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Identifying Equilibrium Models of Labor Market Sorting

  • Marcus Hagedorn
  • Tzuo Hann Law
  • Iourii Manovskii

Does the market allocate the right workers to the right jobs? Since observable (to economists) variables account for only a small fraction of the wage variance in the data, to answer this question it is essential to study assortative matching between employers and employees based on their unobserved characteristics. This paper enables this line of research. We show theoretically that all parameters of the classic model of sorting based on absolute advantage in Becker (1973) with search frictions can be identified using only matched employer-employee data on wages and labor market transitions. In particular, these data are sufficient to assess whether matching between workers and firms is assortative, whether sorting is positive or negative, and to measure the potential effect on output from moving any given worker to any given employer in the economy. We provide computational algorithms that implement our identification strategy given the limitations of the available data sets. Finally, we extend our identification and implementation strategies to the commonly used class of models of sorting based on comparative advantage and provide a test that discriminates between these models.

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Paper provided by National Bureau of Economic Research, Inc in its series NBER Working Papers with number 18661.

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Date of creation: Dec 2012
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Handle: RePEc:nbr:nberwo:18661
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  1. Mohamed Drissi-Bakhkhat & Michel Truchon, 2004. "Maximum likelihood approach to vote aggregation with variable probabilities," Social Choice and Welfare, The Society for Social Choice and Welfare, vol. 23(2), pages 161-185, October.
  2. Jeremy Lise & Costas Meghir & Jean-Marc Robin, 2013. "Matching, Sorting and Wages," Sciences Po publications 11, Sciences Po.
  3. Jan Eeckhout & Philipp Kircher, 2010. "Sorting and Decentralized Price Competition," Econometrica, Econometric Society, vol. 78(2), pages 539-574, 03.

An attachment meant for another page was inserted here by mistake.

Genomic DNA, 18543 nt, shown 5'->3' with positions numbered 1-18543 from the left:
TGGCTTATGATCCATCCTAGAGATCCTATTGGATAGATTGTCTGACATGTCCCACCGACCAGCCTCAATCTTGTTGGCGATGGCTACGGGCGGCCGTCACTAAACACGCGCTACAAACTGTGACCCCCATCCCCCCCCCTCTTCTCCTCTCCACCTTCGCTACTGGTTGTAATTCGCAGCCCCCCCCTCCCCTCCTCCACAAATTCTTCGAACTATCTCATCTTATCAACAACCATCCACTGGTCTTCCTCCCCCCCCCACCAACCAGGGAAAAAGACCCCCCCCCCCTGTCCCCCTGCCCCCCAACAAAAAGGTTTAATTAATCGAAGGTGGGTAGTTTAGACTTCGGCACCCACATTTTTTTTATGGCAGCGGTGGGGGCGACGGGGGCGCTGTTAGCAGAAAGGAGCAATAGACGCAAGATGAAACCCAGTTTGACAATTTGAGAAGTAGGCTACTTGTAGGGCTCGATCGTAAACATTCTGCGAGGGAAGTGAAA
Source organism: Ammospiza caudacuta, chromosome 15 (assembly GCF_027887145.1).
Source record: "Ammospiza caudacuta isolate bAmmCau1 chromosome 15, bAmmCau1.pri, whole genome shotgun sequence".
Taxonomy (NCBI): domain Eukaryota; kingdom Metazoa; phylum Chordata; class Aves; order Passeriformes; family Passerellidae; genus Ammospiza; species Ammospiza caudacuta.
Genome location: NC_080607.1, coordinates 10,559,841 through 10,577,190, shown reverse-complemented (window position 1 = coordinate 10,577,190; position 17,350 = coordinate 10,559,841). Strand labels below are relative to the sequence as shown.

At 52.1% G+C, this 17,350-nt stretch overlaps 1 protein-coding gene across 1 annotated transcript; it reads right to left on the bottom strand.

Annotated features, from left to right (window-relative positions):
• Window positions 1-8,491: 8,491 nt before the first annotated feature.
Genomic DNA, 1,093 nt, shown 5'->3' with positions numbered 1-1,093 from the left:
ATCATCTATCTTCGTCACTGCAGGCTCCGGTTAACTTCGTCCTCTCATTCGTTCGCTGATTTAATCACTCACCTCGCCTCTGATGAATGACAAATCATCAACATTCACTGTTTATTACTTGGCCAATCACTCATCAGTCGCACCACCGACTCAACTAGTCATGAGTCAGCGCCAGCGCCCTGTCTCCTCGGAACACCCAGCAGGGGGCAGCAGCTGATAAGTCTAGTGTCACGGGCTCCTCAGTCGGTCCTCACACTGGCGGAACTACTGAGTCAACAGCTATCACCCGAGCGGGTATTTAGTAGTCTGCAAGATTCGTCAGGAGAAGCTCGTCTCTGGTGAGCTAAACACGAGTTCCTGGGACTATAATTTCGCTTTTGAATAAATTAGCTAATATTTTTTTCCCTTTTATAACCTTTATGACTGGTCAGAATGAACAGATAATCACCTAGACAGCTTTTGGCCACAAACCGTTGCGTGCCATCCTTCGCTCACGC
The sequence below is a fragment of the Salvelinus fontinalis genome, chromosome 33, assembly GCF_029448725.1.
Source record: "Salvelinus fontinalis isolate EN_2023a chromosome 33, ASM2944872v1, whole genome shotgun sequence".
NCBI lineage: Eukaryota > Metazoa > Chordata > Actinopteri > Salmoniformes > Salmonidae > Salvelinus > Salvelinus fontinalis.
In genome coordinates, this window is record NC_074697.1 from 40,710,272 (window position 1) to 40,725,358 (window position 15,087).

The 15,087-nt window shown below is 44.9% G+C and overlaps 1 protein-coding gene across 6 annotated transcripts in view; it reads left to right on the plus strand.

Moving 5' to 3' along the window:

4. Hagedorn, Marcus & Manovskii, Iourii, 2008. "The cyclical behavior of equilibrium unemployment and vacancies revisited," Working Paper Series 0853, European Central Bank.
  5. Shi, Shouyong, 2001. "Frictional Assignment. I. Efficiency," Journal of Economic Theory, Elsevier, vol. 98(2), pages 232-260, June.
  6. Moen, E.R., 1995. "Competitive Search Equilibrium," Memorandum 37/1995, Oslo University, Department of Economics.
  7. Alp Atakan, 2005. "Assortative Matching with Explicit Search Costs," 2005 Meeting Papers 218, Society for Economic Dynamics.
  8. Robert Shimer, 2001. "The Assignment of Workers to Jobs In an Economy with Coordination Frictions," NBER Working Papers 8501, National Bureau of Economic Research, Inc.
  9. John M. Abowd & Robert H. Creecy & Francis Kramarz, 2002. "Computing Person and Firm Effects Using Linked Longitudinal Employer-Employee Data," Longitudinal Employer-Household Dynamics Technical Papers 2002-06, Center for Economic Studies, U.S. Census Bureau.
  10. Dale T. Mortensen & Bent Jesper Christensen & Jesper Bagger, 2010. "Wage and Productivity Dispersion: Labor Quality or Rent Sharing?," 2010 Meeting Papers 758, Society for Economic Dynamics.
  11. Lentz, Rasmus, 2010. "Sorting by search intensity," Journal of Economic Theory, Elsevier, vol. 145(4), pages 1436-1452, July.
  12. Bent Christensen & Jesper Bagger, 2014. "Wage and Productivity Dispersion: The Roles of Rent Sharing, Labor Quality and Capital Intensity," 2014 Meeting Papers 473, Society for Economic Dynamics.
  13. Becker, Gary S, 1973. "A Theory of Marriage: Part I," Journal of Political Economy, University of Chicago Press, vol. 81(4), pages 813-46, July-Aug..
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